Germany’s Social Democrats and Greens have reasserted they’re sticking to the reform course amid fears Chancellor Schröder, facing record lows in opinion poll ratings, could be slowing the pace of unpopular reforms.
The German chancellor is under fire for stopping a nursing care reform.
Members of Germany’s Social Democrat-Greens ruling coalition were at pains this weekend to dispel the image they were floundering over crucial social and labor market reforms initiated by them.
The move followed controversial remarks by Chancellor Gerhard Schröder this week when he put the brakes on unpopular plans to overhaul Germany’s nursing care insurance system and said citizens’ capacity for limits for absorbing reforms had been reached.
Schröder’s announcement was preceded by controversy surrounding proposed new fees for doctor visits and unexpectedly poor poll ratings for the Social Democratic Party.
"Not turning away from reforms"
German Foreign Minister Joschka Fischer
On Sunday, Joschka Fischer (photo), the popular foreign minister, said Schröder’s remark did not mean a "turning away from the reform course." In an interview with German newspaper Bild am Sonntag Fischer said, "We have to be more careful that we don’t lose the support of the people and at the same time not waver from the course of renewal." He added, "at the same time we shouldn’t allow ourselves to dither."
Head of the Green parliamentary party, Katrin Göring-Eckardt also warned that the reform pace wouldn’t be allowed to slacken. "We’ve initiated brave reforms up to now," she said. She admitted that the reform pace in the past few months had been "very fast" and "had demanded much" from the people, but added the reforms were necessary. "We’re going to be in trouble without reforms at the latest by 2006," she said.
Even Schröder was at pains later to assure that his statement did not mean there would be a general freeze on reforms.
Poor opinion ratings for Social Democrats
But observers feel that Schröder’s scrapping of the nursing care reform -- proposed additional nursing care security fees of around €2.50 per month to be paid by people without children, but not by parents -- was a ploy aimed at wooing back voters angry over higher health care costs and labor market reforms implemented on January 1.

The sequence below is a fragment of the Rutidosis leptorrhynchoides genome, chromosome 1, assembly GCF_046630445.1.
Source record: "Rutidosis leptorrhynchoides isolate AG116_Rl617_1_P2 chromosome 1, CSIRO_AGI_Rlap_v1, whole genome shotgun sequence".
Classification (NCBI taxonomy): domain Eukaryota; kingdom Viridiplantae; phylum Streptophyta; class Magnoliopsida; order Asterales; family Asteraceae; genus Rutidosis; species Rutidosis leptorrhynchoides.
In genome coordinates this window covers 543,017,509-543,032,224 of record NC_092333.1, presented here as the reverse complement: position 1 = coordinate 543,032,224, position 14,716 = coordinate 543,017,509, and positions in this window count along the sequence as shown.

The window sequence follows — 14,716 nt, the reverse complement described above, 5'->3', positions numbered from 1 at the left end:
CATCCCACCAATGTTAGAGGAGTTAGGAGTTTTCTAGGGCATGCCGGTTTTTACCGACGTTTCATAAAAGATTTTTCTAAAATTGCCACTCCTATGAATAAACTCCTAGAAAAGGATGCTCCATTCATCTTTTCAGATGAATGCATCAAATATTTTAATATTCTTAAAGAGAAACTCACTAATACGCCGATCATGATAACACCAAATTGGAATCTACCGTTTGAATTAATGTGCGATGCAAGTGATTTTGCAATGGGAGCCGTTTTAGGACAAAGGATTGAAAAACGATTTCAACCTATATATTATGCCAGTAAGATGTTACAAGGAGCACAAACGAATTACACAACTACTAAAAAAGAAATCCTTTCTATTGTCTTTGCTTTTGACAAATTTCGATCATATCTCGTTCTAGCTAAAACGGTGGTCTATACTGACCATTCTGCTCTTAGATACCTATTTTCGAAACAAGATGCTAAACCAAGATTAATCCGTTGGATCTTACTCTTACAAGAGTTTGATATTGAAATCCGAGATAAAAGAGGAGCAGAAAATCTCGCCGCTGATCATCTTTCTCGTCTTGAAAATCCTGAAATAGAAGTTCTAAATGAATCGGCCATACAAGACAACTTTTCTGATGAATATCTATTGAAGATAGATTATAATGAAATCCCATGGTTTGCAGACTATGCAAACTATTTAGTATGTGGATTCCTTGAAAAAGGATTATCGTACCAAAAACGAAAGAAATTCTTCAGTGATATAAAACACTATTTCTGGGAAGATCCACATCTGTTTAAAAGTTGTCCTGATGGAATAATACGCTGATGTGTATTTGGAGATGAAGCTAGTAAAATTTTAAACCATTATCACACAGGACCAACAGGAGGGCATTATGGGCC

Schröder’s labor and social reforms known as "Agenda 2010" include a range of measures such as making it easier for companies to lay off workers to revive economic growth, slashing generous welfare benefits and reducing non-wage labor costs.
The chancellor has pushed through with the painful but necessary reforms amid stiff opposition from labor unions and from left-wing rebels within his own party. Though the reforms have been praised by economists and business leaders, they have proved unpopular with voters as seen by opinion poll lows of around 25 percent that have dogged Schröder’s Social Democrats all through last year.
A poll by the Allensbach polling institute showed only 14 percent of Germans support the government’s policies.
Fear of losing voters?
Media commentators also feel Schröder’s shooting down of the potentially unpopular nursing care reform proposal was meant not to antagonize voters further in a year when the government faces 14 regional, local and European elections later this year.
In an editorial this week, business daily Financial Times Deutschland wrote this week, "Gerhard Schröder stopped the old age care reform because he is terrified of the wrath of voters." The paper added, "It would be fatal if the chancellor became paralyzed by fear."